An hour spent with Mozart in light-music mode is always an hour well spent, and here we have not one but two hours of entertainment and pleasure. The Haffner Serenade appears to have been written as a Brautmusik (‘bride music’), commissioned by its namesake for the wedding of his sister. What we hear actually starts with the D major March, K249, co‑opted as the opening processional for the serenade, then an expansive sonata Allegro followed by a nearly full-fledged violin concerto, then a pair of minuets flanking a weighty Andante before the finale.
In all it’s 64 minutes’ worth of music, saved from outstaying its welcome by Mozart’s ever-questing ear for an effect, among the most piquant perhaps being the pizzicato passage towards the end of the Andante. It’s played admirably here, under the direction of the well-travelled Roberto González Monjas (concertmaster in Rome as well as Winterthur, and a professor at the Guildhall School in London). Schoeck’s Op 1 Serenade of 1906‑07, like the Haffner 130 years earlier, is the work of a 20-year-old, albeit one here finding his individual voice and much influenced by his teacher Reger; with its Straussian chromatic harmonies and eight-minute duration, it makes an ear-catching coupling for the Mozart. The sound (Winterthur’s Stadthaus) flatters both works.
Camerata Nordica’s disc, labelled ‘Serenades & Divertimenti’, opens neither serenely nor divertingly but with the austerity of the C minor Adagio and Fugue before relaxing into the familiar Eine kleine Nachtmusik and Serenata notturna. Terje Tønnesen maintains maximum contrast in this (nearly) all-string music by alternating judiciously between solo and massed forces, and, in the Trio of Eine kleine’s Minuet, introducing a nyckelharpa (Swedish keyed fiddle) to add to the high jinks. Nor are the timpani backwards in coming forwards in the Serenata notturna. The three early divertimentos (often performed, like Eine kleine, as quartets rather than string-orchestra works) close the show and reveal that there’s far more beyond their playful surfaces than is often realised (K138 especially shows just how brilliant the 16-year-old Mozart really was). Tønnesen and his crack players display all the virtuosity and tenderness required to bring the most out of this music. Two hours well spent!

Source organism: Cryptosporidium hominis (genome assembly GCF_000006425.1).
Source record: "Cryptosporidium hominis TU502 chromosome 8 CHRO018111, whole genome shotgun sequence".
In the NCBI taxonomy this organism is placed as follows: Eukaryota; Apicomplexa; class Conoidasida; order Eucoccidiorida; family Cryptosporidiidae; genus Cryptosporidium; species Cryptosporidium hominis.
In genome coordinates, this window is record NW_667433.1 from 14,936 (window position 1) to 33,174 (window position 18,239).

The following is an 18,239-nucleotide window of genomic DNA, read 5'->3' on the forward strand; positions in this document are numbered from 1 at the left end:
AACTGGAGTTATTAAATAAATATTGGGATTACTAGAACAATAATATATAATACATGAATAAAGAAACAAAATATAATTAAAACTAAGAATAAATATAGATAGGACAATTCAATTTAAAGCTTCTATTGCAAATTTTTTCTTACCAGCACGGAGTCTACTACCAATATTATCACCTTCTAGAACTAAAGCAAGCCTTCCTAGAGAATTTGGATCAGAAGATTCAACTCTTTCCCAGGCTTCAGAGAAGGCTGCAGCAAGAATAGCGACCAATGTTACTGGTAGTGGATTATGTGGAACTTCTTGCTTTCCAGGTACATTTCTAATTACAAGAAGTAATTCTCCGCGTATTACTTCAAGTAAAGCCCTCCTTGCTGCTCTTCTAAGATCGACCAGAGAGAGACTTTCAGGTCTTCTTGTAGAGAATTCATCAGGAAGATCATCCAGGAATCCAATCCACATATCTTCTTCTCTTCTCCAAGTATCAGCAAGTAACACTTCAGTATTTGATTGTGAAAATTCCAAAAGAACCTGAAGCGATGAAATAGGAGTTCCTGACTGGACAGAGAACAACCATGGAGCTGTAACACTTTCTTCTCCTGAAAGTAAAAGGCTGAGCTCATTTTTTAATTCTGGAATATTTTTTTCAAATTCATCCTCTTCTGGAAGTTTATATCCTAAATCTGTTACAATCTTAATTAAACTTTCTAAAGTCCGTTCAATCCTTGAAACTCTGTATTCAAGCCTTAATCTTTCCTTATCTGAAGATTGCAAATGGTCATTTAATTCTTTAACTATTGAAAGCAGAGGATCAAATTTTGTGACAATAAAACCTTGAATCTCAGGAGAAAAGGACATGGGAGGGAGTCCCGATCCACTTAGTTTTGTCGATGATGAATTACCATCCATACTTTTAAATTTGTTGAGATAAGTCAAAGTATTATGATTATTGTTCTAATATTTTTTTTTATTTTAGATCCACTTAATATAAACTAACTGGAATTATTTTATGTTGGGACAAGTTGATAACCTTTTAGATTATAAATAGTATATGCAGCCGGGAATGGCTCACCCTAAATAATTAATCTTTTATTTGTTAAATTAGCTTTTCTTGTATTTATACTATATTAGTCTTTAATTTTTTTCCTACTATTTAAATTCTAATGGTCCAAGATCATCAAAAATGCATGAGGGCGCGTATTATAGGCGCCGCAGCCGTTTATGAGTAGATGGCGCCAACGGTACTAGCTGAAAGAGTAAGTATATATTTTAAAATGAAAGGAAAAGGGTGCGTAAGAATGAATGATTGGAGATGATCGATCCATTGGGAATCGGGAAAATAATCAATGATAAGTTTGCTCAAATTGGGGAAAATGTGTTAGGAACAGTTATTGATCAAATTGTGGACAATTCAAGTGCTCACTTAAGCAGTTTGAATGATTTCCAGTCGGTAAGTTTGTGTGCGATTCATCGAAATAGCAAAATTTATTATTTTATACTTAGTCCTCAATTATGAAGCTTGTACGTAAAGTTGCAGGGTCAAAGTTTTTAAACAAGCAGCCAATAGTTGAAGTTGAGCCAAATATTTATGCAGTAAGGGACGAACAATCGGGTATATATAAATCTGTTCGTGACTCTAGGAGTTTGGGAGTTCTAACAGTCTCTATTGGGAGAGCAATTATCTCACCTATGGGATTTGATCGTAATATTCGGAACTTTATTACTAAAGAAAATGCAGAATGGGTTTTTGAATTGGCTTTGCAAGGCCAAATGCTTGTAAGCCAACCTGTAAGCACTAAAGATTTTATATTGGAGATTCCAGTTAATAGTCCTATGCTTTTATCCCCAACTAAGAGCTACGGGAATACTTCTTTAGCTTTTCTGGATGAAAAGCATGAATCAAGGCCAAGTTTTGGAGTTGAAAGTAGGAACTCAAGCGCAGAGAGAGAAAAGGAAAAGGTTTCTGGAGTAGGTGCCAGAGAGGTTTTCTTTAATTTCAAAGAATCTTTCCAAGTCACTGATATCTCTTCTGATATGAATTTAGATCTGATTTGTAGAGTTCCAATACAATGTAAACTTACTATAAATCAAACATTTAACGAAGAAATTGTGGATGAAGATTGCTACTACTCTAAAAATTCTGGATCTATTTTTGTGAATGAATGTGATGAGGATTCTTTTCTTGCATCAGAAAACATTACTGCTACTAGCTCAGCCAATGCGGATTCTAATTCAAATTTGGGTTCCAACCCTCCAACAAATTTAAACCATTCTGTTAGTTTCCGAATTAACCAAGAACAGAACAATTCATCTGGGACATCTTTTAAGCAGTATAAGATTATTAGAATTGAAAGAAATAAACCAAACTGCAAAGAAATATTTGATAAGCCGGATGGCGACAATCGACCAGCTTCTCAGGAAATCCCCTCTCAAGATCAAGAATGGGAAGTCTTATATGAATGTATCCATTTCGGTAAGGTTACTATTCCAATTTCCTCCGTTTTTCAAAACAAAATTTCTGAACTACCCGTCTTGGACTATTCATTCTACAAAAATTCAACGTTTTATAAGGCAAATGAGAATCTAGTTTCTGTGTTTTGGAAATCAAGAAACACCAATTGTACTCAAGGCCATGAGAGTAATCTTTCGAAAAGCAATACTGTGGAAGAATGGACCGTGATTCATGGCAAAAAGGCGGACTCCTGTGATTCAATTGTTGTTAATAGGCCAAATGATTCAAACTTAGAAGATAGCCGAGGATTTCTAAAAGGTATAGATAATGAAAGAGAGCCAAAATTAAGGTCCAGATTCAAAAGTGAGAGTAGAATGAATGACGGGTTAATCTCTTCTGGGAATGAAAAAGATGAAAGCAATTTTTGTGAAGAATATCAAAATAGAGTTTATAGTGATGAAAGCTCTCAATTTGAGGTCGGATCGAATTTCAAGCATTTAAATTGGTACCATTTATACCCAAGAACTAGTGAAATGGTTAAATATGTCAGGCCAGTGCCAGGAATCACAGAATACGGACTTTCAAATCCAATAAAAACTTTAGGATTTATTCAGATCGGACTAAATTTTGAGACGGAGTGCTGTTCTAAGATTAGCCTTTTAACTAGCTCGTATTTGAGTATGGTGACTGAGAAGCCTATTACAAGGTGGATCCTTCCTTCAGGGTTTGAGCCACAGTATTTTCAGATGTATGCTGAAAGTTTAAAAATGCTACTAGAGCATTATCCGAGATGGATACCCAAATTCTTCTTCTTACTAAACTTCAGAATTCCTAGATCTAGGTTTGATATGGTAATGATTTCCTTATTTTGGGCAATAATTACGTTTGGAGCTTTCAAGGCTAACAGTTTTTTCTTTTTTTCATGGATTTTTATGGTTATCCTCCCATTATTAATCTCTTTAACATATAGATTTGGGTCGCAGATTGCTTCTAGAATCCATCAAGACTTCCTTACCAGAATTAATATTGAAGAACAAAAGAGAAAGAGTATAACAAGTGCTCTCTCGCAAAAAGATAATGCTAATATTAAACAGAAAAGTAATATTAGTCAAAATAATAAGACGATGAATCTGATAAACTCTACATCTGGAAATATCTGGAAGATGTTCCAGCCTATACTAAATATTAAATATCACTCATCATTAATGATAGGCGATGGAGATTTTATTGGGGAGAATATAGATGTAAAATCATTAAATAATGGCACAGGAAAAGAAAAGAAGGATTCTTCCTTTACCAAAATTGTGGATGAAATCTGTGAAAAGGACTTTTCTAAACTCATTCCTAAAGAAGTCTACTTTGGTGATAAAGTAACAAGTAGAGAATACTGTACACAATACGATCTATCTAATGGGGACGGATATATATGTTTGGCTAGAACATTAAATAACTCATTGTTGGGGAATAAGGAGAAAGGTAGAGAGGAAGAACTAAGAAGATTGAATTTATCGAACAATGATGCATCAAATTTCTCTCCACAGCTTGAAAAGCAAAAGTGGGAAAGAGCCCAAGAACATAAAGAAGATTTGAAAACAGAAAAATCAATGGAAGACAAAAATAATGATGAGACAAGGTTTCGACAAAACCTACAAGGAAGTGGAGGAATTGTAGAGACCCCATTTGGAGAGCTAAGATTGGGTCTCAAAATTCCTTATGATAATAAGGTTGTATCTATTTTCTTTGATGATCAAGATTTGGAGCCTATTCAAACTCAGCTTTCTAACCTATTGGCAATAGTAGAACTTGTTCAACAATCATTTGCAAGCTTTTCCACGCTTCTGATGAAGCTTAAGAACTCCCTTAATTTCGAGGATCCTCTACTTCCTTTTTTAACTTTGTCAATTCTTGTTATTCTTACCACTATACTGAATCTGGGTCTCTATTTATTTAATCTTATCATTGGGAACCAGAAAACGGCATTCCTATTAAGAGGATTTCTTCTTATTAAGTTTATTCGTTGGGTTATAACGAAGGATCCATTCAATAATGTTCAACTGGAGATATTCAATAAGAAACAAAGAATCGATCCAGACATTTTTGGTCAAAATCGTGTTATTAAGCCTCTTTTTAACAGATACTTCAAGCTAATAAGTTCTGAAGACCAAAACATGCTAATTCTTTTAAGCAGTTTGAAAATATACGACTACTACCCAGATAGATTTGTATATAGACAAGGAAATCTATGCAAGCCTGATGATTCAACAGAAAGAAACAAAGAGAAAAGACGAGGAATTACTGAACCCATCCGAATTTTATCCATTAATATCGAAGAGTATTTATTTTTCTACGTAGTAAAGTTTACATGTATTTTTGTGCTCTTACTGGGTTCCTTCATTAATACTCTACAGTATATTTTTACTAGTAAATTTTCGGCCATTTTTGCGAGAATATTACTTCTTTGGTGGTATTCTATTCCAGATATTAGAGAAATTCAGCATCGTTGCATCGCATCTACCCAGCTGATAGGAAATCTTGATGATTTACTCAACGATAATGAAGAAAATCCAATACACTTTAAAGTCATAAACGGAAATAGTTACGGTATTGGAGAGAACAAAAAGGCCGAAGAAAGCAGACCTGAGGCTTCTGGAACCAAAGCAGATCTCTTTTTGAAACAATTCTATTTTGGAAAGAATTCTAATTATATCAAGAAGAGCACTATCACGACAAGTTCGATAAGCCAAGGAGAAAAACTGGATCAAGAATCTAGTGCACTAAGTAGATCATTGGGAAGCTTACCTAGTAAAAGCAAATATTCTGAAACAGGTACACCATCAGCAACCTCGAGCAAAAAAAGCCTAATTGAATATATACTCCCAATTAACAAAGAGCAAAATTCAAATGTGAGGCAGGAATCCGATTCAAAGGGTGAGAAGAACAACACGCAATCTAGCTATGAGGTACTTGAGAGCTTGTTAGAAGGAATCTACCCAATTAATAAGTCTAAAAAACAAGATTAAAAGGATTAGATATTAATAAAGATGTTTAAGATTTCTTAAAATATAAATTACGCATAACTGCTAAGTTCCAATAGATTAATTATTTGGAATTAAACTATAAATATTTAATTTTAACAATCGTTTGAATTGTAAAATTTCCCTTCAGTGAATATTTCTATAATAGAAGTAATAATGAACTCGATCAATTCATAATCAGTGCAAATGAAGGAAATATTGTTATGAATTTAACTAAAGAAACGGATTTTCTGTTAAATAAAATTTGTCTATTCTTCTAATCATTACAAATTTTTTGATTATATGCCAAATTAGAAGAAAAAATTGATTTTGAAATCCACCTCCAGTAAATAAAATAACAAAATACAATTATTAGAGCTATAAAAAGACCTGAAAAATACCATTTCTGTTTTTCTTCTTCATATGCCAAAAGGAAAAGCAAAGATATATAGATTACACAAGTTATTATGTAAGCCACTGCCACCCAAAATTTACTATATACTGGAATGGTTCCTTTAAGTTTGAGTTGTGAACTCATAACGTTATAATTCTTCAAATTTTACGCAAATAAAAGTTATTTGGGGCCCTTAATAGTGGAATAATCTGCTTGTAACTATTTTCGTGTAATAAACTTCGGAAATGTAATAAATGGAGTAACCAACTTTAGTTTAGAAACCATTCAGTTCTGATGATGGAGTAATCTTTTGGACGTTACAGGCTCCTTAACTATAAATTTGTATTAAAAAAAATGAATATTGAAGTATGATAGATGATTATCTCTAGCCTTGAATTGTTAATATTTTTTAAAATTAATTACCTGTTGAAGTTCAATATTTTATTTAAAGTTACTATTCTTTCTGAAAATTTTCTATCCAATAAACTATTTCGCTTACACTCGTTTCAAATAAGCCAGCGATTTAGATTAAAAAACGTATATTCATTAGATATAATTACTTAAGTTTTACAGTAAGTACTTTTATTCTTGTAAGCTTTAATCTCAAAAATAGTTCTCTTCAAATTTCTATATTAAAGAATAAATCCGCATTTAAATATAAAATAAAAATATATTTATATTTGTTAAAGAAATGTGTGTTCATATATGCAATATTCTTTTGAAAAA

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Article's source: Gramophone Magazine, UK, by
Article's source: Gramophone Magazine, UK, by David Threasher